Purchase of real estate at public auction – in the enforcement procedure

In the previous article, we wrote about paying attention when buying real estate in bankruptcy proceedings. This time, we will bring attention to possible pitfalls in buying real estate in enforcement proceedings.

As explained in the previous article, in principle, real estate is sold at public auctions at lower than market prices, so buyers often think that such a purchase will save a good amount of money. This may be true, but only if buyers really know what they are buying, so what is the actual and legal condition of the property.

The law determines which rights and encumbrances registered on the property shall be deleted upon sale in enforcement proceedings. With the finality of the decision on the delivery of immovable property to the buyer, pledged liens and land debts on the real estate ceases. However, personal easements, encumbrances, and building rights entered before the pledgee’s right or the creditor who proposed enforcement do not cease. The sale extinguishes other personal easements, encumbrances, and building rights unless the holders of these rights agree otherwise with the buyer.

Therefore, it should be noted that the court only determines by a decision on the allocation of immovable property to the buyer which rights and encumbrances registered on the real estate are deleted. This means that if buyers want to avoid losing the security with certainty if they do not decide to purchase the property, they are obliged to check the property’s condition before paying the security. Therefore, if the buyer does not decide to buy because he finds out in the decision on the allocation of immovable property to the buyer that the property’s condition is different than he thought, he loses the security.

After issuing the decision on the allocation and after paying the purchase price, the court issues a decision that the property is handed over to the buyer, and the property right is registered on it. The court determines the deadline when the debtor needs to move out of the family house or apartment with the same decision. Such a decision is an enforceable title for the vacating and handing over of the property. However, beware, a debtor (as the owner) that lives in a sold family house or apartment, in some cases has the right to live in that house as a tenant for another three years counting from the date of sale. The debtor must submit such a proposal within 60 days of receiving the decision on enforcement or at the latest until the auction hearing. He is obliged to pay the rent for the for-profit apartment throughout the lease.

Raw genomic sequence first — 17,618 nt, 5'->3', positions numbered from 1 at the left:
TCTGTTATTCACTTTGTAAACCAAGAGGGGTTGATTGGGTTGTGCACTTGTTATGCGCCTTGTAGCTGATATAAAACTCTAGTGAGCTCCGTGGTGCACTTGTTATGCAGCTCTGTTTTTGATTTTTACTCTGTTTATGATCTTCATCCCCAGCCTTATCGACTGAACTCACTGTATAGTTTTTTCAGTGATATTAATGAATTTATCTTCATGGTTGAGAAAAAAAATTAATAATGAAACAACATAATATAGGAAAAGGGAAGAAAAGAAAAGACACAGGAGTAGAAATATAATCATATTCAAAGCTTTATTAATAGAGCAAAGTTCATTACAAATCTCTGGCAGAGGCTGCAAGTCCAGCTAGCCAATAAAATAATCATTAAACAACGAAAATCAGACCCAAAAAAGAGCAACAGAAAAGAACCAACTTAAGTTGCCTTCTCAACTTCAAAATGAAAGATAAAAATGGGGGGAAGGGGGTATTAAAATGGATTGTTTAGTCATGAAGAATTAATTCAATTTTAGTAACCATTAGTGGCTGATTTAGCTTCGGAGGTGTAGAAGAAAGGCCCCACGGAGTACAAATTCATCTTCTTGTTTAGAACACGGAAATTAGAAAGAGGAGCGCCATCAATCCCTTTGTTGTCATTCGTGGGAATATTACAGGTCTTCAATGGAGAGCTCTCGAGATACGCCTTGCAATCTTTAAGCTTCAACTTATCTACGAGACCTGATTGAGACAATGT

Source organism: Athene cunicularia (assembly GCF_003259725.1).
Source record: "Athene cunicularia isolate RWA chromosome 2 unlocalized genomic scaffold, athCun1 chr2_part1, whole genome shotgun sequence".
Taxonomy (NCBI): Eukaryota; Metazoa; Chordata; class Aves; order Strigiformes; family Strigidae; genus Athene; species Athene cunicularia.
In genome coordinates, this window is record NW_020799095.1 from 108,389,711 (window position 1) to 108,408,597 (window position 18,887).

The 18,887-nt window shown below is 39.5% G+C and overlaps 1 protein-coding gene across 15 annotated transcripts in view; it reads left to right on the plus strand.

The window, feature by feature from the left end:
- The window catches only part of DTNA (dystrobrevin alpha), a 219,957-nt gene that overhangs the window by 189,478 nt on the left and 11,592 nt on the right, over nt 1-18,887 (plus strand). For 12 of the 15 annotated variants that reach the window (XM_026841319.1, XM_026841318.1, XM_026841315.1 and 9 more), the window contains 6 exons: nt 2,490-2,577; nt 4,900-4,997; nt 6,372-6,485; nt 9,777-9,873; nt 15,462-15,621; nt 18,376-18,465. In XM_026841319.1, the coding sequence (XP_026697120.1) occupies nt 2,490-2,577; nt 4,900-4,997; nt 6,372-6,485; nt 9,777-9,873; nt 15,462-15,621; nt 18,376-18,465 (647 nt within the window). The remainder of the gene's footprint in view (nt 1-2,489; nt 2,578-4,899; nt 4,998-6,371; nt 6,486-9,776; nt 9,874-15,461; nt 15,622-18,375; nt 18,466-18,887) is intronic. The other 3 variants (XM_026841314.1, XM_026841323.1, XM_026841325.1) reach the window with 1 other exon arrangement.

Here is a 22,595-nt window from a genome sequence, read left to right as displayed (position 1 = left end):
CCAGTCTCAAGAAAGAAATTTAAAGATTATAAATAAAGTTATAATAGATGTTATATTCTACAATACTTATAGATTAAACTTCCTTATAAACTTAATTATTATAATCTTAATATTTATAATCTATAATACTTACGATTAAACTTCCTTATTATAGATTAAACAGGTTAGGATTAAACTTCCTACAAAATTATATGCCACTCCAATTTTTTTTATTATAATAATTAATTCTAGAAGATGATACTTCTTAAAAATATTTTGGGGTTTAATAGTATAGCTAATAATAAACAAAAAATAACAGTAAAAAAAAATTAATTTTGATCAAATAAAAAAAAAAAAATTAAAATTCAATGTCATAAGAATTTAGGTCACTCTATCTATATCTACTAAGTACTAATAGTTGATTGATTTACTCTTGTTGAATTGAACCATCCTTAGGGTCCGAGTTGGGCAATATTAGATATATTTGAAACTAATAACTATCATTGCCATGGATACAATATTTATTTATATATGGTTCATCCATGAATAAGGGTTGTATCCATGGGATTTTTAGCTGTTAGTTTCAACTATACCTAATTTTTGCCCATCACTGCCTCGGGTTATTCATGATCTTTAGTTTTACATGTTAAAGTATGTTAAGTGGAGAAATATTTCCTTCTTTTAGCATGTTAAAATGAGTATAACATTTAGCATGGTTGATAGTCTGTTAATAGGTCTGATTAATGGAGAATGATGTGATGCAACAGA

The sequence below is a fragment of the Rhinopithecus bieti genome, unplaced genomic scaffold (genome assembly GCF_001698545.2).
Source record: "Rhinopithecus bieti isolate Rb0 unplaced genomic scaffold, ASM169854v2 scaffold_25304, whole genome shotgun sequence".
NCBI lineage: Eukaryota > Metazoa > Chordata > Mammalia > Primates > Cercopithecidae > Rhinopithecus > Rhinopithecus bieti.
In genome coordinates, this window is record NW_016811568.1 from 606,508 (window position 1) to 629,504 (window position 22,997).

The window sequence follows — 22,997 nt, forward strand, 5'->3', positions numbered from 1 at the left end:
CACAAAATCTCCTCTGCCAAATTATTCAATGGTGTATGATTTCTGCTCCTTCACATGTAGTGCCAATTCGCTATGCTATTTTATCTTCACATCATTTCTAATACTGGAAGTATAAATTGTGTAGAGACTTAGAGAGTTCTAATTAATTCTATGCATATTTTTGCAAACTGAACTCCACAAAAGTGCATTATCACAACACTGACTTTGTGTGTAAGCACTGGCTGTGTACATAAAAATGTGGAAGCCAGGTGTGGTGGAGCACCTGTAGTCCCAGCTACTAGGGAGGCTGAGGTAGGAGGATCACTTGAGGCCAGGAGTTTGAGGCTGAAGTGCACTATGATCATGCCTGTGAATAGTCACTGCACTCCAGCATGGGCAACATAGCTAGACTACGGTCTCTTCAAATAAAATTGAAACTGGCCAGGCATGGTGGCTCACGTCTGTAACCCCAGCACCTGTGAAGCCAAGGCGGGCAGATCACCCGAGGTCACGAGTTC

However, the sale of real estate does not affect the rental or lease relationship related to the sold property. The buyer thus “steps in the shoes” of the previous owner (the debtor) as the landlord or lessor. Suppose the lease or rental relationship arose after acquiring the creditor’s lien or land debt on the real estate. In that case, the buyer could terminate such a contract with a one-month notice period, regardless of the legal or contractual deadlines.

It is crucial to be attentive and careful, and consulting an expert will certainly save many grey hair.

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